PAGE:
To be eligible to apply for a partner visa, you must be in either a married relationship or a ‘de facto relationship’ with an Australian citizen, permanent resident or an Eligible New Zealand citizen.
It’s usually easy to work out whether someone is in a married relationship and whether the marriage is legally recognized under Australian law. ”Defacto” relationships can be more complicated.
For visa purposes, a ‘defacto relationship’ generally means that you have been cohabiting with your partner for at least 12 months. However, there is an exemption to the 12 months requirement if you have registered your relationship in an Australian State or Territory. You will still need to provide evidence of other aspects of your relationship (living together, sharing of finances, nature of your commitment to each other etc.). Registering your relationship simply removes the “12 months living together” requirement.
What is a registered relationship?
Some of the States and Territories of Australia have a Relationship Register which provides legal recognition of a relationship under the law of that State or Territory. Historically, this enabled States and Territories to recognize same-sex relationships before same-sex marriage was legalised in Australia in 2017.
All States and Territories of Australia, except for Western Australia and the Northern Territory, have a Relationships Register.
Each State or Territory has its own requirements, but generally they require both partners to be 18 years or over and not already married or in a registered relationship. There must be a connection with the State or Territory, usually in the form of being domiciled or ordinarily resident in that State or Territory. Interestingly, New South Wales, Victoria, Queensland and South Australia only require one partner to reside in the State whereas Tasmania and the ACT require both partners to be living in their State/Territory.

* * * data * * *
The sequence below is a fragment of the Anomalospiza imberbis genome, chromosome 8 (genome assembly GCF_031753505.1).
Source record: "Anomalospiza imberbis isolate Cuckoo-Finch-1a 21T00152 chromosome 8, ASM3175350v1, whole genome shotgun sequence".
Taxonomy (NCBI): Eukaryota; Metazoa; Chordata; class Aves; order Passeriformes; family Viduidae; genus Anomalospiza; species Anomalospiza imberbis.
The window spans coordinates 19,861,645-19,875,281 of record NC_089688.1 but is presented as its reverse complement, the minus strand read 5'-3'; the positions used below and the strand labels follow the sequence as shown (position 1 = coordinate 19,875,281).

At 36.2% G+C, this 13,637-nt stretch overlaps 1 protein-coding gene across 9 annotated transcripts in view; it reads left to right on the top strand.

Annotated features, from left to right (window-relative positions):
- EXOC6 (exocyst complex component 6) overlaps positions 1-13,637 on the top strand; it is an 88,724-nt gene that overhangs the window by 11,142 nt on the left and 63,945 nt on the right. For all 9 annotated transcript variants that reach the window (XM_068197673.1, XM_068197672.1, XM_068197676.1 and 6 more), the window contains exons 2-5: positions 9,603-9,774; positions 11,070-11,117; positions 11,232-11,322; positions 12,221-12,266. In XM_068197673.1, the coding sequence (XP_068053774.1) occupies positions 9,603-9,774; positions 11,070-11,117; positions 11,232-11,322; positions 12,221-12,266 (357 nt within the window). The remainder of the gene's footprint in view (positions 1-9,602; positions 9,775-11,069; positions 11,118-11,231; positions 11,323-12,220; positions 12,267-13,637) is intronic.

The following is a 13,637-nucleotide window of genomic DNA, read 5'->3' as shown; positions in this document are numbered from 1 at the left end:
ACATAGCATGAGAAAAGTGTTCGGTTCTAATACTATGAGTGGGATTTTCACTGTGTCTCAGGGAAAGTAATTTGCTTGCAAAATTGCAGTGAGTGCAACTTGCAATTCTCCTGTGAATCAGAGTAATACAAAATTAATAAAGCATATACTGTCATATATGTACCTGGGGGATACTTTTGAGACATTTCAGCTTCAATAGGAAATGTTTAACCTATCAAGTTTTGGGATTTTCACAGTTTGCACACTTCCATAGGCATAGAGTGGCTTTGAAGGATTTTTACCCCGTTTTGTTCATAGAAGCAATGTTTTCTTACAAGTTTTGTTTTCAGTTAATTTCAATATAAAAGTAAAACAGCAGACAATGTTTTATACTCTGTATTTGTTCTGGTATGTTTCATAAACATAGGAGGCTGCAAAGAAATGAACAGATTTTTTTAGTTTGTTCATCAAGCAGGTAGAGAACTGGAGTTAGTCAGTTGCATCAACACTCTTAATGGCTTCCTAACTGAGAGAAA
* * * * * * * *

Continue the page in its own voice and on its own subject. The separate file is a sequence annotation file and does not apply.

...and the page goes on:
If you are considering registering your relationship, you should check the particular requirements of your State/Territory before applying. The requirements can and do sometimes change.
Some States and Territories have a ‘cooling off period’ where you will need to wait before your relationship can be registered. This means that if you have an impending visa expiry deadline, you should ask about the “cooling off period” with the appropriate State/Territory government institution. We have provided the following useful weblinks:
NSW Births, Deaths and Marriage website: https://www.bdm.nsw.gov.au/Pages/marriages-relationships/relationship-register.aspx
Victoria Births, Deaths and Marriages website: https://www.bdm.vic.gov.au/marriages-and-relationships/register-a-domestic-relationship
Queensland civil partnerships website: https://www.qld.gov.au/law/births-deaths-marriages-and-divorces/marriage-weddings-and-civil-partnerships/civil-partnerships/entering-a-civil-partnership
South Australia Births, Deaths and Marriages website: https://www.sa.gov.au/topics/family-and-community/births-deaths-and-marriages/register-a-relationship
Tasmania Births, Deaths and Marriages website: https://www.justice.tas.gov.au/bdm/certificates
Access Canberra website: https://www.accesscanberra.act.gov.au/app/answers/detail/a_id/1694
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